Beekeeping In May
May is when packaged bees or nucleus (NUC) colonies start arriving. Spring is springing and the
bees are ready to get into full foraging mode. If you are receiving your bees this month, it can be
an exciting time and new beekeepers may want to check on their bees constantly, but DON’T DO IT.
Let the bees acclimate to their new hive. You can begin to spend more time with them after a few
The heaviest nectar flows begin in the third week of April and will normally last for about two months. The
queen is laying well now. The hive is expanding rapidly.
In very the early spring, trees and shrubs with early blooms are critical for honey bees and our native bees
Read about how early-blooming trees provide needed resources for bees: Trees For Bees
The installation season is now. If you have not already installed your bees, you will install them
Watch online video walk-throughs of installations for both packages and nucleus colonies.
When you install a package, the worker bees should release the queen within a week. The
bees should start building comb by this time.
As soon as the bees build comb, look for the queen to start laying eggs
Within 2 weeks of installation, you should be able to see eggs and larva. If you don’t see
either of these signs, it may be time to requeen the colony
The colony will steadily grow until they fill the space, so be sure to monitor this weekly
for the first month and place more bars in the hive, as necessary
By the end of May, you should see fully drawn out comb, brood, and possibly even
If the blooms are not super abundant, keep feeding the bees with a 1:1 solution of sugar
During inspections, locate brood comb, and look for eggs. It’s possible that although the
colony made it through the winter, the queen may not be laying eggs. As a beekeeper, it
might be time to consider requeening the colony
When identifying eggs, larva, and capped brood, the quantity should be enough to revive
the hive from the previous year. During the middle of the summer, a colony will typically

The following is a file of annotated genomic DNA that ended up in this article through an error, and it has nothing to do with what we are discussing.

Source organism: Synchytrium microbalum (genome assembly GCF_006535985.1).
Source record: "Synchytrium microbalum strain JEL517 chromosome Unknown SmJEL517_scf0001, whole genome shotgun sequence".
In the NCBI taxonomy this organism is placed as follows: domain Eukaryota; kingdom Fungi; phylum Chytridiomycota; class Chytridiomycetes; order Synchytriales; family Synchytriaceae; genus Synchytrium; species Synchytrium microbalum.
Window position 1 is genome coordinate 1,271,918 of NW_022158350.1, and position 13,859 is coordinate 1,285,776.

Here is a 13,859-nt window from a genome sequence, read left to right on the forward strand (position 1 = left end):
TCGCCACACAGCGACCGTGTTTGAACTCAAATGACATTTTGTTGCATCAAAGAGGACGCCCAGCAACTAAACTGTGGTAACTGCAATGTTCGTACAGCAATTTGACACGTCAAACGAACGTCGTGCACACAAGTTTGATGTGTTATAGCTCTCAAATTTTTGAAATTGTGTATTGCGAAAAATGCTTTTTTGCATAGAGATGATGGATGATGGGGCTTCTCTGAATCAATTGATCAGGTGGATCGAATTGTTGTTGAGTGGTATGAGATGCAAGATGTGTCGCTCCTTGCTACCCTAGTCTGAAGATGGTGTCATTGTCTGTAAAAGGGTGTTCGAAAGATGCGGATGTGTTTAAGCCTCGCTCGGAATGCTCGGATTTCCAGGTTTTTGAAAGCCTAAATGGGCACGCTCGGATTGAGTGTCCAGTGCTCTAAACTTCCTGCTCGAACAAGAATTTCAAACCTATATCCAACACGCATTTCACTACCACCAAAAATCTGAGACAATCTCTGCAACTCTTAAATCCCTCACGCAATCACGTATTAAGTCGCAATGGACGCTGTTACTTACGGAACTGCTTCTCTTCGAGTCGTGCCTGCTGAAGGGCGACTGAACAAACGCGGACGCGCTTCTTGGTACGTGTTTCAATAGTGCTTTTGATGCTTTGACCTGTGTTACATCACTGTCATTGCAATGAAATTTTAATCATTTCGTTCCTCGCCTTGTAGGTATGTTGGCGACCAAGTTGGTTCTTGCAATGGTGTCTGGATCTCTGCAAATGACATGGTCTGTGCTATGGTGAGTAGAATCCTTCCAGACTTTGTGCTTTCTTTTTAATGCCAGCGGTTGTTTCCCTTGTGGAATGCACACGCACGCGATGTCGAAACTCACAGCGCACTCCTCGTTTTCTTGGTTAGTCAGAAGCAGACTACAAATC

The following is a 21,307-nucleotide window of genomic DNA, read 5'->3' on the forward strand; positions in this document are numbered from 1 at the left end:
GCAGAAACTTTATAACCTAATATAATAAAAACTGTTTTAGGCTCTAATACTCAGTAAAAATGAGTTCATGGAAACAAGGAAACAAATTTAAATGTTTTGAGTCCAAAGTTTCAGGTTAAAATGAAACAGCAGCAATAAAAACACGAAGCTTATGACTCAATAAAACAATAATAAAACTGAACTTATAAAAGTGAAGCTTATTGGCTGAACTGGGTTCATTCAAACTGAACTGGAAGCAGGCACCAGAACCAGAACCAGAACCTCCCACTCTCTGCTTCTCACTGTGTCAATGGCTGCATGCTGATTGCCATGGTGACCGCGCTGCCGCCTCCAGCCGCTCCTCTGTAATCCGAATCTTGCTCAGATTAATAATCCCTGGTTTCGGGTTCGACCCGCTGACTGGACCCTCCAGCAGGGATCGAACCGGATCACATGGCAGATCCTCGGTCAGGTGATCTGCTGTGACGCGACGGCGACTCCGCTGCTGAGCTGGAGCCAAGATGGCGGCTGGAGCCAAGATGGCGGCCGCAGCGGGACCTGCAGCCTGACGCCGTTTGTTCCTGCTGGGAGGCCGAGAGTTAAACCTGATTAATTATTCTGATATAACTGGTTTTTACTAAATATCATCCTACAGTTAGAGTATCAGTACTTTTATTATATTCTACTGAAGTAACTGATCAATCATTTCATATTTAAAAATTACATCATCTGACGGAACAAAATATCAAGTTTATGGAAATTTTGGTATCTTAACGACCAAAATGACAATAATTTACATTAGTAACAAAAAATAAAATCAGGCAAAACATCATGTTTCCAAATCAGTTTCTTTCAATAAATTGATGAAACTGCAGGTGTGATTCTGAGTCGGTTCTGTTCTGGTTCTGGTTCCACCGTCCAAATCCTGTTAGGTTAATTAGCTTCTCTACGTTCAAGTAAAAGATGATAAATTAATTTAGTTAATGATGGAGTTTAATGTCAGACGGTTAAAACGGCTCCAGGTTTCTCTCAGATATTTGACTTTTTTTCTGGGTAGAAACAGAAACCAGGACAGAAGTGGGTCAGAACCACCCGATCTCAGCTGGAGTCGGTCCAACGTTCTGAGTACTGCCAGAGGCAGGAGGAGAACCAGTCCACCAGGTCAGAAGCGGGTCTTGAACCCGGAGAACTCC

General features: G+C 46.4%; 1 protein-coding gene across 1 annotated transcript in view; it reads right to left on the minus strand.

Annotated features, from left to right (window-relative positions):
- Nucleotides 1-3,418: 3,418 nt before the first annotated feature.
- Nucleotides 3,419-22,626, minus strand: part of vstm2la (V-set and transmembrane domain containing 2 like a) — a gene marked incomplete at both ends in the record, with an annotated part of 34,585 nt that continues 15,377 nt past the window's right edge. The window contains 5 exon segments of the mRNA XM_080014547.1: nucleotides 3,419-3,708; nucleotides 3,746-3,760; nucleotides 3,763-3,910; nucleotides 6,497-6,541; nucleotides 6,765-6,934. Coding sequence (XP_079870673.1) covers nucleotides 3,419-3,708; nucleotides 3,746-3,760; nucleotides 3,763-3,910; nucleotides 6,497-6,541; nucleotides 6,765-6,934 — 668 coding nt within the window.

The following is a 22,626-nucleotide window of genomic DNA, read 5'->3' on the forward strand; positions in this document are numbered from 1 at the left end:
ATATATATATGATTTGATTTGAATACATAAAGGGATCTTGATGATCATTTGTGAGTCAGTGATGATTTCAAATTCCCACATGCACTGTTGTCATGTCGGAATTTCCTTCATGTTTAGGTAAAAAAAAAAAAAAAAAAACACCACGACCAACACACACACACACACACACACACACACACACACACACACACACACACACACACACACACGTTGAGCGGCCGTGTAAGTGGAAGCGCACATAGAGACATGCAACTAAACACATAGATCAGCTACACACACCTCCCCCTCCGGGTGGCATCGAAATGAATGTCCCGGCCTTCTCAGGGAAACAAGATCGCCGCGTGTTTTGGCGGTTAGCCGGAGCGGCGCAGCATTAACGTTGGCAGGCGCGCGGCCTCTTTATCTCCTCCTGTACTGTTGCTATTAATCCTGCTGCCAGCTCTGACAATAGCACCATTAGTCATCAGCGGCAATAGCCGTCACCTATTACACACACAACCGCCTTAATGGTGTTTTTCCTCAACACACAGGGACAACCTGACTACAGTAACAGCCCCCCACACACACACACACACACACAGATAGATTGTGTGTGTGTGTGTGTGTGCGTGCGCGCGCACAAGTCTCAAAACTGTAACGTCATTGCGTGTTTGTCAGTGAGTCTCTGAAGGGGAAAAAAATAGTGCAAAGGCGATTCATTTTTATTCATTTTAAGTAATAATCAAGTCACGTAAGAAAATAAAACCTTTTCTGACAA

have 40,000-60,000 bees
As soon as the bees start gathering fresh nectar and capping new honey, feel free to
remove the overwintered honey and harvest it.
The bees should be pulling in a lot of pollen. Be sure to note the color, and if possible,
the source of the pollen on your inspection forms.
Because the colony survived, it is more likely to swarm. Be sure the colony has enough
room to grow. Make sure there are enough empty bars for the bees to build upon. Early
signs of swarming are as follows:
Teacup Cells: The bees may create teacup-shaped cells. These unique cells will be
unfilled at first, but it means the workers are preparing to feed and cap a new queen
The colony creates drone bees: Look for the larger brood cells, and watch for high
quantities. This means that the colony is getting ready to pass on genetics to other
queens, as well
Protect unused supers with Para Dicholorobenzene (PDB) by placing the pack of crystals
near the stored honey supers to control wax moths.
You will want to implement a swarm management strategy. Keep in mind that bees swarm as a
way of multiplying. It is not a sign of being a poor beekeeper. There are some important steps
to implement to try to prevent swarming. Keep in mind that you must provide room for your hive
to expand. And, you should put on honey supers no later than early April.
Put on as many supers of drawn comb as you'd like. Some experts think it is good practice to
have a minimum of two drawn honey supers on all hives during the nectar season. Three or four
supers are even better. Don't wait to add your supers or you may miss particular nectar flows.
Get all supers on by April 1st!
Consider having extra, empty hives on hand so you'll be able to capture a swarm. You will want to
capture your own swarms or you will probably receive phone calls once your neighbors learn you
are a beekeeper. Some beekeepers receive several calls each week all spring and summer.
Here are a few books that might be of help!!
Buzz: The Nature and Necessity of Bees by Thor Hanson
Honeybee Democracy by Thomas D. Seeley
Dancing With Bees: A Journey Back to Nature by Brigit Strawbridge Howard
Our Native Bees by Paige Embry
Take this quick quiz and see how much you know about honey bee anatomy. Honey Bees play an
important role in pollination. Give the quiz a try!
Ever wondered where bees go in the winter? Take a look at the winter survival strategies
of native bumblebees, and native solitary bees.
This guide features regional native plants for the Great Lakes that are highly
attractive to native bees and honey bees.